# Archivos por Mes: octubre 2018

## COGs: Cost of goods sold (direct manufacturing costs)

COGS (COST OF GOODS SOLD)

In this post it will be explained the concept COGs, cost of goods sold. The COGs is the direct manufacturing cost of a product or service (only manufacturing! logistics is not considered in COGs).

COGs (Cost of Goods Sold). This item, depending on the cost accounting system used by the company could be considered as: (1) Direct cost (expense that only takes into account the manufacturing costs of the product/service, either variable or fixed), (2) Direct variable cost, taking into account only the manufacturing costs per unit sold.

Usually any manufacturing process uses 3 types of resources: (1) R1, raw materials, (2) R2, operator, (3) R3, machinery. If we estimate the usage of R1, R2 and R3 per product/service manufactured, the COGs per unit manufactured can be calculated.

EXAMPLE 1: COGs of HAMBURGERS

Imagine that we sell hamburgers, and the ingredients used in 1 hamburger (bread, lettuce, beef, tomato, etc cost €1 (R1).

The monthly salary of the person that prepares the hamburgers including social security paid by the company is €1,000 per month and works 160 hours per month (9,600 minutes). This «operator» employs 5 minutes of time to prepare the hamburger, therefore the cost of personnel per hamburger manufactured would be 5 minutes*€1,000/9,600 minutes=€0.5208 (R2). Japanese define the cost of the operator per minute as «souchin» (souchin=€0.1041 per minute).

In order to prepare the hamburger, different machineries are used, and the company has estimated that one machinery usage, called as «Cost per shot, cps» is €0.04791 and preparing 1 hamburger requires 10 usages of the machinery («number of shots per hamburger»). Therefore the cost of machinery would be cps*number of shots=€0.04791*10shots=€0.4791 (R3). In this example the COGs=R1+R2+R3=€1+€0.5208+€0.4791=€2 per hamburger sold.

The COGs is usually provided in percentage over selling price excluding VAT, in this case it would be €2/€10=20%. This calculation is very important as we can compare the COGs of our company against others and analyze causes of deviations. Imagine that the competitors COGs on average is 15%. Why do we have a COGs that is +5% greater in absolute terms? The reason is because our supply procedures/ingredients are more expensive, do we pay higher salaries or our technology is not efficient? As the sales plan for the fiscal year is 60,000 units sold, the yearly COGs= €2*60,000 hamburgers=€120,000.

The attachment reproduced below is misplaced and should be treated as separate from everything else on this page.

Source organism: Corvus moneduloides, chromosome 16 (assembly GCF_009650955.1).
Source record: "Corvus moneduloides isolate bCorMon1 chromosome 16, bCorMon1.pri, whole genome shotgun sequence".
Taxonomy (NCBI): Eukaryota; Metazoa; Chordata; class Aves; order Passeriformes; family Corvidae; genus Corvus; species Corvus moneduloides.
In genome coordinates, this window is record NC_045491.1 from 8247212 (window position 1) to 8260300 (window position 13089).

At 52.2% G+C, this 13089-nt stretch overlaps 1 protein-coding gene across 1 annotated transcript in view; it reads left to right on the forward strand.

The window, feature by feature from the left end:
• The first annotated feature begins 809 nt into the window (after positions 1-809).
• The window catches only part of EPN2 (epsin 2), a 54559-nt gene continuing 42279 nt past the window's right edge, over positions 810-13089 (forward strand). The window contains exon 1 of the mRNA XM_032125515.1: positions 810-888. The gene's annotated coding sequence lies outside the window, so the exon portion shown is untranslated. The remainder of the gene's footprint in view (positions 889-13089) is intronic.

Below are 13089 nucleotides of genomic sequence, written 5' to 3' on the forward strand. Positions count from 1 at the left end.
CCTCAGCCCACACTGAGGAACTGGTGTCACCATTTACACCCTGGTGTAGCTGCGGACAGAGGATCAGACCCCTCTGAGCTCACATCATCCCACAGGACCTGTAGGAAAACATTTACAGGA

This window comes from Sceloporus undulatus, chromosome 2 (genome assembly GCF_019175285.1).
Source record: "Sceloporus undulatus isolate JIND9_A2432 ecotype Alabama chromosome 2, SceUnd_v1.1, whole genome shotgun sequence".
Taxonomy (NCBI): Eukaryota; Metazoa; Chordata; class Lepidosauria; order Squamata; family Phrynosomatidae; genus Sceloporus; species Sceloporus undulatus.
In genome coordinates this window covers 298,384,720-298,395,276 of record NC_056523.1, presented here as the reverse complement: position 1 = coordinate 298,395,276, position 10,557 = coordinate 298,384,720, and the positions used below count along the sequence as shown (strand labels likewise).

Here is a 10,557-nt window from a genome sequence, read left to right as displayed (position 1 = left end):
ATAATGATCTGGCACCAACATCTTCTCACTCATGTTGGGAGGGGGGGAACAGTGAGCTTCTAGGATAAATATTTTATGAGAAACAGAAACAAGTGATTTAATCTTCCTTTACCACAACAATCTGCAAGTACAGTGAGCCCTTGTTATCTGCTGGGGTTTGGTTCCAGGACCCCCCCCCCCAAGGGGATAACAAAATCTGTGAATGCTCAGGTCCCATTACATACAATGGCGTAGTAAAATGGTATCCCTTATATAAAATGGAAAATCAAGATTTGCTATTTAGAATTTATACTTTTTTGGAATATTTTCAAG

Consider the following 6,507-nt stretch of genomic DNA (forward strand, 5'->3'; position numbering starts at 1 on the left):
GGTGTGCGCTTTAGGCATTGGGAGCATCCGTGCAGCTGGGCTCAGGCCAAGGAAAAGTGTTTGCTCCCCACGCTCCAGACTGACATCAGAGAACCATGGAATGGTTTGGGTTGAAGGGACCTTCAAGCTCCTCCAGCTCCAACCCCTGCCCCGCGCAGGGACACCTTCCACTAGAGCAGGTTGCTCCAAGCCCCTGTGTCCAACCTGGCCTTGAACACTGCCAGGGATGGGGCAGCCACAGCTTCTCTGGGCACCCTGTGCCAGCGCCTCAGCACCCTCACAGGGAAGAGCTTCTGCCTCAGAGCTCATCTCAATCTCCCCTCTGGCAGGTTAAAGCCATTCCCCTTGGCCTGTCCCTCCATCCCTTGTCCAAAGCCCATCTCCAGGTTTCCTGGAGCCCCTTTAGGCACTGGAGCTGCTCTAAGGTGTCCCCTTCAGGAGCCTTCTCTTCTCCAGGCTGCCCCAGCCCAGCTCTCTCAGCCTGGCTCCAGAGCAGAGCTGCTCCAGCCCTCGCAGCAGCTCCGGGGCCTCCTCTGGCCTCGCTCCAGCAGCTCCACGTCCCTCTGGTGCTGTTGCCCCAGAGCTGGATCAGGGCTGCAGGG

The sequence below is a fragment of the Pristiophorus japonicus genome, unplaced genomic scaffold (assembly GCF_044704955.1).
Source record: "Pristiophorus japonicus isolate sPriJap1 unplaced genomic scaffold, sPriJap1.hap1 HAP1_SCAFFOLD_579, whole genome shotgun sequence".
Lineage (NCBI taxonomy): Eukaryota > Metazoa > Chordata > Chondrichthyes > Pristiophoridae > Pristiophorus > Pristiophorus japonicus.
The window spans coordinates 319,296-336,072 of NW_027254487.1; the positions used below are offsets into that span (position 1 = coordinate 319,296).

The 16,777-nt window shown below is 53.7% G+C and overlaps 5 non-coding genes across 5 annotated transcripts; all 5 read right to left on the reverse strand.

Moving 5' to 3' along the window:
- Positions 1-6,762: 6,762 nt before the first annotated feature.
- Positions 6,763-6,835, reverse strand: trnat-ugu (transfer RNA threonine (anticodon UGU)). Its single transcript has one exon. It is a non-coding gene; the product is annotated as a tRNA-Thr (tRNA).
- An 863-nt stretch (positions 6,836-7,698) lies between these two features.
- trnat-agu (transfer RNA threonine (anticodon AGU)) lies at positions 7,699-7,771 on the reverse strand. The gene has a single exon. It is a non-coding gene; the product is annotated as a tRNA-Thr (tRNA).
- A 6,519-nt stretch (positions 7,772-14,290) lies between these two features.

EXAMPLE 2: COGs of MANUFACTURING A MOBILE PHONE

Let’s calculate the COGs of manufacturing a mobile phone. We now the following data:

The manufacturing process of 1 mobile phone employs:

• R1-Operator. The cost per hour of the operator is €10 and 1 mobile phone requires 404 minutes of operator (the time of operator required to manufacture 1 mobile phone is called Standard Time, SST). The operator cost per minute is called souchin, in this case: €10/60 minutes=€0.1667 per minute of operator.
• R2-Raw materials. The materials that are used in manufacturing one mobile phone are defined in the BoM («Bill of Materials»), that clearly defines the number of items that comprises the mobile phone. In this case, the BoM is: x1 Screen (€60), x1 Motherboard (€68.63), x1 Battery (€40). The total cost of the raw materials employed in manufacturing 1 mobile phone is: €168.63 per unit.
• R3-Machinery. The machinery usually is a robot, that is calle «A/I», automatic insertion robot. Imagine that we have invested €1 million in the robot, then the capex undertaken by the company is €1 million, and the value fo the robot («Gross Book Value») is €1 million. If the estimated lifespan of the robot is 10 years, then the Depreciation and Amortization (D&A) is €1 million/10 years= €100,000 per year. In addition, we know that during the lifespan of the robot, the total number of shots that the A/I can do is 100 million, the we know that every time the A/I robot makes a «shot», it will cost: €1 million/100 millions shots=€0.01 per shot. This metric is called cost per shot. We know that in order to manufacture 1 mobile phone, 10,117 shots must be made.

Once we know the cost of the resources, and the units of each resource used in manufacturing one mobile phone, we can calculate the COGs of producing 1 mobile phone:

• R1-operator=COGs of operator=Souchin*SST=€0.1667 per minute * 404 minutes= €67.33 cost of operator per mobile phone produced.
• R2-raw materials=COGs of raw materials=The sum of all the raw materials defined in the BoM=€168.63 per mobile phone produced.
• R3-machinery, A/I robot=COGs of robot=cost per shot*number of shots=€0.01 per shot * 10,117 shots = €101.17 cost of A/I robot per mobile phone produced.

Then we can calculate the TOTAL COGs per unit of product manufactured, in this case, per mobile phone manufactured and sold.

TOTAL COGs per unit=COGs operator+COGs Raw materials+COGs A/I robot=€67.33+€168.63+€101.17=€337.17 per unit.

If we know the yearly sales forecast (let’s assume 120 million units), or expected number of mobile phones that will be sold in one fiscal year of company operations, the yearly COGs will be: COGs per unit*yearly sales forecast=€337.17 per unit*120 million units expected to be sold=€40,455 billions.

## Michael Porter, estrategia y ventaja competitiva

MICHAEL PORTER, ESTRATEGIA Y CÓMO CREAR VALOR A LARGO PLAZO

Este miércoles 10 de octubre de 2018 he acudido a una conferencia del profesor de estrategia de Harvard, Michael Porter, donde ha resumido aspectos fundamentales sobre la estrategia de las organizaciones a largo plazo y cómo crear valor.

Los principales puntos donde ha puesto el énfasis han sido: